Last edited: Mar 26, 2013
  13. rnguy001

    rnguy001 Senior member

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    Congrats to her! Very cool watch and that doesn't surprise me in the least to hear about her great experience with Stitch

     
  14. rnguy001

    rnguy001 Senior member

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    Not to bemoan a small point Dino, but I have often felt the Port chrono was always a tad on the high side for price point for an IWC chrono. I think their Aquatimer and Pilot chronos are the cheaper of their chronographs. Agree with you about in-house movements and their relative importance to collectors.


     
  15. Dino944

    Dino944 Senior member

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    Foo,

    I understand and mentioned that the Port Chrono does not follow in the tradition of the original Portuguese watches. Yes, perhaps my interpretation of inferior is "soft." If compared to the a more upscale and true to original Portuguese themed watch, yes it can be considered inferior. However, when compared to watches in its price catagory, I am not sure I would call it inferior. The Port chrono is an entry level watch and as such compromises were made, but that is common place among any entry level item be it a watch, a car, or a television.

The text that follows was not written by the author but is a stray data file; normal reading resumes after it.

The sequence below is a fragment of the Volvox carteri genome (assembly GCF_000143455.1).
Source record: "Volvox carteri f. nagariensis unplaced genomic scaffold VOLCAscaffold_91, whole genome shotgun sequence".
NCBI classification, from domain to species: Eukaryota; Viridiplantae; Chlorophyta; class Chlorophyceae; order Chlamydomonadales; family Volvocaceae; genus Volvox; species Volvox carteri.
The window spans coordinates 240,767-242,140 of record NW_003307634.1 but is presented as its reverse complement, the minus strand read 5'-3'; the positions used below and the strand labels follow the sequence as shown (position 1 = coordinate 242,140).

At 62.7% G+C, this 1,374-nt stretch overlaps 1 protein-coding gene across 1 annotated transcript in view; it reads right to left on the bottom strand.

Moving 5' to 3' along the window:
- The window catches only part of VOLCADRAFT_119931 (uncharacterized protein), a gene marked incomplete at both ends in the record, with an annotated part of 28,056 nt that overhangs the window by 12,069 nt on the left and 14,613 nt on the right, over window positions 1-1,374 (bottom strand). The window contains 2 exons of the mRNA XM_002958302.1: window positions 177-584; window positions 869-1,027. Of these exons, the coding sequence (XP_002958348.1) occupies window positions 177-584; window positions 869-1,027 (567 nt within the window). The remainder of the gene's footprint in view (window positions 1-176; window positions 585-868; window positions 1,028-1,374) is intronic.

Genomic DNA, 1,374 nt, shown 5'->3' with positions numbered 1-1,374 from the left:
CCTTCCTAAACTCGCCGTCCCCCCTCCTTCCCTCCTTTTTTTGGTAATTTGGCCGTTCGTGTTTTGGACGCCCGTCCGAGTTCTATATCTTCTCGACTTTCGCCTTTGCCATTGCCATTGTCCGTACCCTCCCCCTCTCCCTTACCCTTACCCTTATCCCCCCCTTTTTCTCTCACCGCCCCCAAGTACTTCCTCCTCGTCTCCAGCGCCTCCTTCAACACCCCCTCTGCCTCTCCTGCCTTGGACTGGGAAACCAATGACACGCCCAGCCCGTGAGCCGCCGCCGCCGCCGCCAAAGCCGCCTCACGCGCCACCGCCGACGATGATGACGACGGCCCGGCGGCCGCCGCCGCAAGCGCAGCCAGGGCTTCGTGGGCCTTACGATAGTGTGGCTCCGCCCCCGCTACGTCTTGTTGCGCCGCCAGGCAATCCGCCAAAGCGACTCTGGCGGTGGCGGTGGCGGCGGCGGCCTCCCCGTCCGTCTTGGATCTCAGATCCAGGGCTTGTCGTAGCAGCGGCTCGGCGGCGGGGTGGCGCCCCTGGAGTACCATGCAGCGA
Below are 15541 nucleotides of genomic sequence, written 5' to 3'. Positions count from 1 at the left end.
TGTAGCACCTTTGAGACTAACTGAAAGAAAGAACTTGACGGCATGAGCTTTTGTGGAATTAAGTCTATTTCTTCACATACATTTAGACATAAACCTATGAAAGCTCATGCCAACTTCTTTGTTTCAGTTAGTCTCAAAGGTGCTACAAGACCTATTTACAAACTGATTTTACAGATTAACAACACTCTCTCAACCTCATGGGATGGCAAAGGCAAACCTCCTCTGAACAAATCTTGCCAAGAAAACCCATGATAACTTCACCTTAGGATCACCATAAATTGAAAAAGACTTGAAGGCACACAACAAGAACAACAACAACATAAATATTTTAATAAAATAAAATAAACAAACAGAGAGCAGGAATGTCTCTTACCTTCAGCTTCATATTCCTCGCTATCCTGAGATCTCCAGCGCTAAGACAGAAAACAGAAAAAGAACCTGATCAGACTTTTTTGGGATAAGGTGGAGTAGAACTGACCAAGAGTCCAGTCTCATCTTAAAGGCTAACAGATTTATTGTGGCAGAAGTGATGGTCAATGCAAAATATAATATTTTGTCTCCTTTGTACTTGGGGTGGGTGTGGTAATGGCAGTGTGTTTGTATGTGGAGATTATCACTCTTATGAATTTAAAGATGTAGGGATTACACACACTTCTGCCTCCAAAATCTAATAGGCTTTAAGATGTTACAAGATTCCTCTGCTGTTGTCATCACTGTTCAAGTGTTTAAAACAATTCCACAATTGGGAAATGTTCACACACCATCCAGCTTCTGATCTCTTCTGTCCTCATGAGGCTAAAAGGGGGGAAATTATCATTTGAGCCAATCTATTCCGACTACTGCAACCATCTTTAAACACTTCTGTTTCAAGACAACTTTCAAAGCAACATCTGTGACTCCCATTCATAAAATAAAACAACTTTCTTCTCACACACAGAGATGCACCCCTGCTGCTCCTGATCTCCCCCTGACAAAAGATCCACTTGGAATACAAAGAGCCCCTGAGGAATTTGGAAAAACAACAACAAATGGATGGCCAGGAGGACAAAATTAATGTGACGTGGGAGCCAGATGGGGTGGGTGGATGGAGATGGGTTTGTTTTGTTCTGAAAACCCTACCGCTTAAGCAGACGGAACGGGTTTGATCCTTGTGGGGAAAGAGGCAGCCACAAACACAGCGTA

If you do not like my chronograph example, then consider JLC Cal 920. Never used by JLC, but used in the original AP RO Jumbo, the original PP Jumbo Nautilus, and VC's 222. Its often considered one of the finest automatic movements. Today, since AP owns the rights (I know they owned 40% of JLC until a few years back) they consider it an inhouse movement when used in their watches,...but its a JLC development. AP's cal 3120 is lovely and more practical with a quickset date, but I prefer the ulta thin 2120 for historic reason, thinness (which was considered an art form until everyone went ga-ga over giant watches), and for its beauty.

    I'm not against inhouse made movements, and I do understand the value many people place on them. I just think there are also some great watches that have outsourced movements.